Dungeons & Dragons: Honour Among Thieves filmmakers discuss heist movies, visual effects and Freaks And Geeks - SciFiNow

Dungeons & Dragons: Honour Among Thieves filmmakers discuss heist movies, visual effects and Freaks And Geeks

We speak to Dungeons & Dragons: Honour Among Thieves co-writer and directors John Francis Daley and Jonathan Goldstein, producer Jeremy Latcham and stars Justice Smith and Sophia Lillis.   

If you’re at all familiar with the TV show Freaks and Geeks, a coming-of-ager set in a 1980s high-school, you’ll know that John Francis Daley, one of the writer-directors (alongside Jonathan Goldstein) of the new live-action film, Dungeons & Dragons: Honour Among Thieves,played Sam Weir, an enthusiastic D&D player. In fact, for the release of the film, he has reunited with fellow actors Samm Levine and Martin Starr in a skit that celebrates everything about the table-top RPG.

Daley was actually introduced to the game on Freaks and Geeks, telling us: “I was fourteen and immediately took a liking to it. I think Sam Weir is very much an extension of myself which is a testament to the casting of that show. Everyone was some form of the character they represent. As for me and to a certain extent, Sam Weir, I’m very proud of what we ended up accomplishing with the film.”

Sophia Lillis, who plays tiefling druid Doric, is a fan of the TV Show and an avid D&D player in real life but didn’t realise who John was exactly: “I didn’t realise he was in Freaks and Geeks until one day on set, I was like ‘you know what, John looks so familiar and I don’t know why’!”

She continues on her love of the RPG: “It was fun! It’s just a fun time hanging out with friends and making up shit. That’s basically all it is with a set of rules. But you can pretty much do anything within the rule book.”

Sophia Lillis (pictured) is a fan of RPG: “It’s just a fun time!”

The ensemble cast of the movie is made up of Lillis, Chris Pine as thief Edgin, Michelle Rodriguez as Barbarian Holga, Justice Smith, as a wizard, Regé-Jean Page and Hugh Grant (whose villainous performance is, as producer Jeremy Latcham describes it, “wickedly devious!”).

“I love his portrayal of Forge,” Latcham expands. “There’s so many layers of text, and subtext and context to play with. Hugh is truly a treasure.”

Producer Jeremy Latcham describes Hugh Grant’s performance as “wickedly devious!”

The film blends heist movie with fantasy, action and comedy, something which Daley and Goldstein are well seasoned with having worked together on Spider-Man: Homecoming and Game Night.

Goldstein explains how they approached the screenplay: “Ocean’s Eleven was a big inspiration structurally and the ‘getting the team together’ format. The comedy element and the tone overall was probably the biggest challenge. If you go too far in that direction it becomes farcical and the audience stops getting invested in the characters and their struggles.”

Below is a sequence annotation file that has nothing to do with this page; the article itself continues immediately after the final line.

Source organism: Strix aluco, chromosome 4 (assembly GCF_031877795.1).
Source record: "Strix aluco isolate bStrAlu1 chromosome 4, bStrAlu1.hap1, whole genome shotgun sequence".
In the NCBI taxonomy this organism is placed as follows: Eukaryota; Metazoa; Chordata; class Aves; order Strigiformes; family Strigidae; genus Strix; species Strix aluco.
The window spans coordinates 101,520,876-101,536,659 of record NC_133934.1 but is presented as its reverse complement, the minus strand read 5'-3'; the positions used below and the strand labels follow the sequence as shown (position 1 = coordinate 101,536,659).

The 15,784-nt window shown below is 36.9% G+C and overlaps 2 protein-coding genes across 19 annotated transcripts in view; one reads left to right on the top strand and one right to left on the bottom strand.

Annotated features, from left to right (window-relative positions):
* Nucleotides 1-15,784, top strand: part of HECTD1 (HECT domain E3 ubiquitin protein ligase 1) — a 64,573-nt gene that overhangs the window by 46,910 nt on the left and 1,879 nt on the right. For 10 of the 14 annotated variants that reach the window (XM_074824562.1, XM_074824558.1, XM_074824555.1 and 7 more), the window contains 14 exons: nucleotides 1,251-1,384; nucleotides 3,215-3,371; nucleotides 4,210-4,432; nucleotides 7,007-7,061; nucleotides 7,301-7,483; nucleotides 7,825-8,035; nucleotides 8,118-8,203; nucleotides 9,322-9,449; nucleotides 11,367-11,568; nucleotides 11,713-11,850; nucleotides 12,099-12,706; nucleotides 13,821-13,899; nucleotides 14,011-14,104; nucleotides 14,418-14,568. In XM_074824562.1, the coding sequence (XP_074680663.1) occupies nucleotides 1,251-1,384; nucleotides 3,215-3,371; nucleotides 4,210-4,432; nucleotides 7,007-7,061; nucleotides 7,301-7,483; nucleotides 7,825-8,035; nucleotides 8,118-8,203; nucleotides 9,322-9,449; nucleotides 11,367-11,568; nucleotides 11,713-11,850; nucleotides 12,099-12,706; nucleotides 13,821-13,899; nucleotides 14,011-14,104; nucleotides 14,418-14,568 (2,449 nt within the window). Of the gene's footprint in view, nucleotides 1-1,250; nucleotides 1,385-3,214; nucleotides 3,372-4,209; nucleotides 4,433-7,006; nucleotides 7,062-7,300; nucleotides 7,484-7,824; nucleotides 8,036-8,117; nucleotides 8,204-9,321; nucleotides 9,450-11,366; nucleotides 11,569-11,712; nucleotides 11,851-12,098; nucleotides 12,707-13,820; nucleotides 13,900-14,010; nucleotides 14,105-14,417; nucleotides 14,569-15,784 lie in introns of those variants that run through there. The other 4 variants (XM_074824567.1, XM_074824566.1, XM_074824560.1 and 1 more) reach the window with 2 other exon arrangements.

Director and writer Jonathan Goldstein (pictured with actor Chris Pine) cites Ocean’s Eleven as an inspiration for Dungeons & Dragons: Honour Among Thieves

All good heist movies comment on social inequality and wealth distribution, something which this fantasy film does in multiple ways. “No matter where you stand on things I think that all people kind of agree people aren’t getting the best deal these days,” Latcham says. “I think it’s really fun that our band of thieves end up having good hearts and have the people in mind. The politics of the movie, no matter where you stand, everyone thinks, yeah the government’s got some issues. Everyone on both sides thinks that. The issues may be different but the outcome is the same.”

“There’s definitely a parallel with what’s going on in the world through our film,” Daley expands. “We never wanted to indoctrinate people or hit it over the head what we were trying to say but I think there’s a universality to a lot of the things our characters are dealing with and the way that Forge is taking advantage of his position.”

The filmmakers didn’t want to hit audiences over the head what we were trying to say.

Throughout the film, the characters embark on many quests, some of which end in disaster or failure. Justice Smith reflects on why failure can sometimes guide you in the right direction: “If it’s not meant for you, it means that there is something out there that is probably better and more aligned with what you should be doing or who you are. That’s what I tell myself every time I hear a no or face rejection. It’s brought me a lot of peace because I no longer pine over things or people who don’t want me. I feel like that’s out of my power.”

Daley comments on the visual aspects of the film, and the influences in that regard: “It was a lot of filmmaking influences that we tried to put together in a way that felt cohesive and not jarring. [Steven] Spielberg in terms of being able to fuse practical and visual effects in a way that you don’t necessarily know which is which. [Ray] Harryhausen, absolutely with our Stone Dragon. John Carpenter with the body horror and Sam Raimi too, to a certain extent.”

A lot of influences went into the visual effects of the movie.

“We used all the latest tools to make a movie that feels not at all sophisticated,” Latcham concludes. “Part of why people are responding to the visuals is because it feels handmade. We built 190 sets, we went to 50 different locations, we built all these giant animatronics and puppets.

“There’s a lot of Raiders [of the Lost Ark], there’s a lot of The Goonies, there’s a lot of [The] Princess Bride. They’re all visual touchstones. We really tried really hard to make something that felt old school, something that felt wonderfully practical.”

Dungeons & Dragons: Honour Among Thieves is released in cinemas in the UK and Ireland March 31st 2023.

Read more exclusive interviews at SciFiNow.